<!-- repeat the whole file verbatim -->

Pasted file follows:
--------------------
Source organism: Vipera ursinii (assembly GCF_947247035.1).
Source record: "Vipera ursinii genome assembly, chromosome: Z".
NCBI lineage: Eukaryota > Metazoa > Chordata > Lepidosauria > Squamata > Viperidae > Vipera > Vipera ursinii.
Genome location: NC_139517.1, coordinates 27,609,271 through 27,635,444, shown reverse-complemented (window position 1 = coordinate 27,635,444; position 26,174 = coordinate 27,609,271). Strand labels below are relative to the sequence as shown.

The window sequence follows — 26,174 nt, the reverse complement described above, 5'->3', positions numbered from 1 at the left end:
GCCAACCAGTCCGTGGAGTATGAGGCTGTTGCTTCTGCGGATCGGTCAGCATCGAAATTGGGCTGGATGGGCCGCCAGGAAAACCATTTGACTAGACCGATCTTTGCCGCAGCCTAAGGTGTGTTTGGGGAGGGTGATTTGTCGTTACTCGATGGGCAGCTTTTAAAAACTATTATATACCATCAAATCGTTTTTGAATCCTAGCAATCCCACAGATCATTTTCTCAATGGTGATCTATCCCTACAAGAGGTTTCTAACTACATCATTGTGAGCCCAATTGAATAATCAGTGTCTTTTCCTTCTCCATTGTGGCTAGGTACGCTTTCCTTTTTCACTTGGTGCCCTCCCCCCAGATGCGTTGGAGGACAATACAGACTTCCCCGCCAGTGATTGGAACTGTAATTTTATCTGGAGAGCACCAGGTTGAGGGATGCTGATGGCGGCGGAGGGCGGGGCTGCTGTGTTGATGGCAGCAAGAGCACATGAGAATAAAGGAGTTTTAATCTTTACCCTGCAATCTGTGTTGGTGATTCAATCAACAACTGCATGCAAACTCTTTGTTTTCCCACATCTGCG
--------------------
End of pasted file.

Source organism: Vipera ursinii (assembly GCF_947247035.1).
Source record: "Vipera ursinii genome assembly, chromosome: Z".
NCBI lineage: Eukaryota > Metazoa > Chordata > Lepidosauria > Squamata > Viperidae > Vipera > Vipera ursinii.
Genome location: NC_139517.1, coordinates 27,609,271 through 27,635,444, shown reverse-complemented (window position 1 = coordinate 27,635,444; position 26,174 = coordinate 27,609,271). Strand labels below are relative to the sequence as shown.

The window sequence follows — 26,174 nt, the reverse complement described above, 5'->3', positions numbered from 1 at the left end:
GCCAACCAGTCCGTGGAGTATGAGGCTGTTGCTTCTGCGGATCGGTCAGCATCGAAATTGGGCTGGATGGGCCGCCAGGAAAACCATTTGACTAGACCGATCTTTGCCGCAGCCTAAGGTGTGTTTGGGGAGGGTGATTTGTCGTTACTCGATGGGCAGCTTTTAAAAACTATTATATACCATCAAATCGTTTTTGAATCCTAGCAATCCCACAGATCATTTTCTCAATGGTGATCTATCCCTACAAGAGGTTTCTAACTACATCATTGTGAGCCCAATTGAATAATCAGTGTCTTTTCCTTCTCCATTGTGGCTAGGTACGCTTTCCTTTTTCACTTGGTGCCCTCCCCCCAGATGCGTTGGAGGACAATACAGACTTCCCCGCCAGTGATTGGAACTGTAATTTTATCTGGAGAGCACCAGGTTGAGGGATGCTGATGGCGGCGGAGGGCGGGGCTGCTGTGTTGATGGCAGCAAGAGCACATGAGAATAAAGGAGTTTTAATCTTTACCCTGCAATCTGTGTTGGTGATTCAATCAACAACTGCATGCAAACTCTTTGTTTTCCCACATCTGCG